Does Trump Still Stand A Chance?
Dear Rich Lifer,
It has been over two weeks since Joe Biden was officially predicted to be the winner of the 2020 Presidential race.
Since then, President Trump has been mounting legal battles to keep key states from certifying election results and confirming Biden as the President-Elect.
It’s been reported that the president has authorized the GSA to begin the initial protocols that will recognize Biden as the winner of the election, but he has also said his legal battles over the result would continue.
States certify their results after reviewing disputed ballots, conducting post-election audits and double-checking numbers for accuracy.
Georgia certified the election last Friday after a manual recount. However, the state is now doing a second machine scan recount at the request of Trump’s campaign.
In Michigan, results may be certified on Monday, but The Republican National Committee has asked the Michigan Board of State Canvassers to take an additional two weeks and conduct an audit of the vote count in Wayne County, which includes Detroit.
In Pennsylvania, a federal judge dismissed a lawsuit by Trump’s campaign that claimed there were widespread improprieties with mail-in ballots in the state.
Recounts are also underway still in Arizona and Wisconsin.
There are clearly a lot of moving parts and a lot of states still certifying their election results; so today, we will try to clarify — state by state — when we can expect official certifications.
On Friday, November 20, Georgia became the first contested state to certify President-elect Joe Biden’s victory in the state.
This certification came after a hand recount of the state’s five million votes. The recount was ordered by Republican Brad Raffensperger, Georgia’s top election official, after a request by the Trump campaign.
The recount found that Mr. Biden beat Mr. Trump by more than 12,000 votes, a 0.25% margin.
According to Georgia law, if the margin is less than 0.5%, another recount can be requested.
The Trump campaign had two business days from Friday’s certification to request the recount.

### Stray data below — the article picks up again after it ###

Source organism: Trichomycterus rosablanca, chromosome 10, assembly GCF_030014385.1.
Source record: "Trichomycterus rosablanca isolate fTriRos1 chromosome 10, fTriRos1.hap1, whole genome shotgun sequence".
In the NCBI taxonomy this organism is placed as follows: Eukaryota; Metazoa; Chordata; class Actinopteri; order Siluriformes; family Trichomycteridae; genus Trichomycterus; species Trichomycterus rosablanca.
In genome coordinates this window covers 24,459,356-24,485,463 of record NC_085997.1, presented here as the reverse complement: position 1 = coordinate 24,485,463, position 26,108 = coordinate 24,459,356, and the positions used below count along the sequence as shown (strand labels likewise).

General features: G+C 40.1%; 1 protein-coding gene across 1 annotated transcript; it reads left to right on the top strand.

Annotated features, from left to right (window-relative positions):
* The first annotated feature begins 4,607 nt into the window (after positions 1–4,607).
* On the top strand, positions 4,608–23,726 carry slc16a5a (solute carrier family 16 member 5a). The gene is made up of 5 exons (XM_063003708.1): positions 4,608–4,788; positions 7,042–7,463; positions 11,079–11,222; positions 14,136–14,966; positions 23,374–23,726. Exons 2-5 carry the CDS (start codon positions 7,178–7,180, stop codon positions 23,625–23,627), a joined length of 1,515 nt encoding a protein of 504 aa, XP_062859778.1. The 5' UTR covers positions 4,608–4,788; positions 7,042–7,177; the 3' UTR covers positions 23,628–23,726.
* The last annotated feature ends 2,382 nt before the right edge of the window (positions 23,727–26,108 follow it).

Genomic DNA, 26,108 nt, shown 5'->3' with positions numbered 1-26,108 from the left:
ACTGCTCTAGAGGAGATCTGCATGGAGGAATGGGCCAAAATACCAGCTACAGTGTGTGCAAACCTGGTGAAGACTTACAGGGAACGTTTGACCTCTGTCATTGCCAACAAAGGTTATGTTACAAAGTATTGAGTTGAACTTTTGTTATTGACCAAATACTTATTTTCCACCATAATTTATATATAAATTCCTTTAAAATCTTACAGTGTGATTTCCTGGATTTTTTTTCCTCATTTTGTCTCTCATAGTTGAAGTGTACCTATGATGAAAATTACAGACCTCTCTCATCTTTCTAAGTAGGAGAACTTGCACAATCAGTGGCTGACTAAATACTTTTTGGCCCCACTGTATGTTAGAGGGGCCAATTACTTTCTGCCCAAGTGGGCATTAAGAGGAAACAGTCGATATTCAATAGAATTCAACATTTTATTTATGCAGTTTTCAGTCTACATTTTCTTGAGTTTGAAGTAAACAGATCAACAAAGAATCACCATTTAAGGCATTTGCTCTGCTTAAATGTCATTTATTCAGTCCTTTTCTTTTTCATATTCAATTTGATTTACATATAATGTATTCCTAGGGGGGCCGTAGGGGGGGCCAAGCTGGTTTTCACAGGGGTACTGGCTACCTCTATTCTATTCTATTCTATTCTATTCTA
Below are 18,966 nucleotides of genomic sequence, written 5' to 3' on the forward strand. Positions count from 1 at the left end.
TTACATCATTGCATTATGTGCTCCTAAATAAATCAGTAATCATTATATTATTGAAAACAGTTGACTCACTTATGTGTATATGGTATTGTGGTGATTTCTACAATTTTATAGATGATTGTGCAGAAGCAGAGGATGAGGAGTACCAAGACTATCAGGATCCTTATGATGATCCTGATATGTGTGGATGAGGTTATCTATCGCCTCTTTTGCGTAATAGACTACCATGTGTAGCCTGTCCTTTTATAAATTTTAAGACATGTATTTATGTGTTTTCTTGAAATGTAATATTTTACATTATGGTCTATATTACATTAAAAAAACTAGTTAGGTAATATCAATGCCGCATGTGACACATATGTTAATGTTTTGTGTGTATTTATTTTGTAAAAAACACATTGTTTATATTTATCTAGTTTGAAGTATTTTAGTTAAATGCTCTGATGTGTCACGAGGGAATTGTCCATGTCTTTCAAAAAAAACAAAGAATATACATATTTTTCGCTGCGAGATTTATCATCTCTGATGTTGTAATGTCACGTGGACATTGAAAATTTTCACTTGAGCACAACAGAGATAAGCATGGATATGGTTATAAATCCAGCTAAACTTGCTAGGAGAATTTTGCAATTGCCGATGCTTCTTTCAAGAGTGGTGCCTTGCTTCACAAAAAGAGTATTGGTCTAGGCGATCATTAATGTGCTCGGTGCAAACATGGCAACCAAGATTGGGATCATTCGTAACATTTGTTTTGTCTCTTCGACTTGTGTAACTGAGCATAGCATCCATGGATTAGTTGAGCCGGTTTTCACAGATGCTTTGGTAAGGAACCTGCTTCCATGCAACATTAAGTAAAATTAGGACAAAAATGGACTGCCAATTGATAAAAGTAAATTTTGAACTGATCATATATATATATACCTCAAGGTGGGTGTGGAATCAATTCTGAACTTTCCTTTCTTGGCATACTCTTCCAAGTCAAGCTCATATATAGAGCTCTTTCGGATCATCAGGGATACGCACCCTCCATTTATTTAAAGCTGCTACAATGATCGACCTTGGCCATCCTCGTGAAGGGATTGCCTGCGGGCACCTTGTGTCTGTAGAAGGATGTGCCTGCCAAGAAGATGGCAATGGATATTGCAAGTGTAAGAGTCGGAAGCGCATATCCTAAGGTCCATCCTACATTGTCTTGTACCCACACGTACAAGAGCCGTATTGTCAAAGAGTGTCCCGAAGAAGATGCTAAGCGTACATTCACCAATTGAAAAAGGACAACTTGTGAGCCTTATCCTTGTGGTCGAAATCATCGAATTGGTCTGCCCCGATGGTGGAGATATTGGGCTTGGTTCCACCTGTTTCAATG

On Saturday, November 21, Trump’s campaign did go forward with requesting a third recount, which will be done by a machine scan.
Trump’s third request seems to be focused on issues related to signature matching. Signatures on absentee ballot applications and envelopes are required to be checked when they are received initially.
Campaign law expert Jonathan Diaz believes It is unlikely that the third recount will change Biden’s lead.
Judge Matthew Brann issued an order Saturday dismissing the Trump campaign’s effort to block the certification of votes in Pennsylvania, shooting down claims of widespread irregularities with mail-in ballots.
Judge Brann wrote in his decision, “In the United States of America, this cannot justify the disenfranchisement of a single voter, let alone all the voters of its sixth most populated state. Our people, laws, and institutions demand more.”
Trump’s campaign does not seem to be giving up. Politico reports that on Sunday, November 22:
The Trump campaign filed an emergency motion with the Philadelphia-based 3rd Circuit Court of Appeals asking that court to compel a lower court to accept a redrafted complaint contending that election officials excluded observers as part of an effort to process thousands of flawed mail-in ballots that largely favored Biden.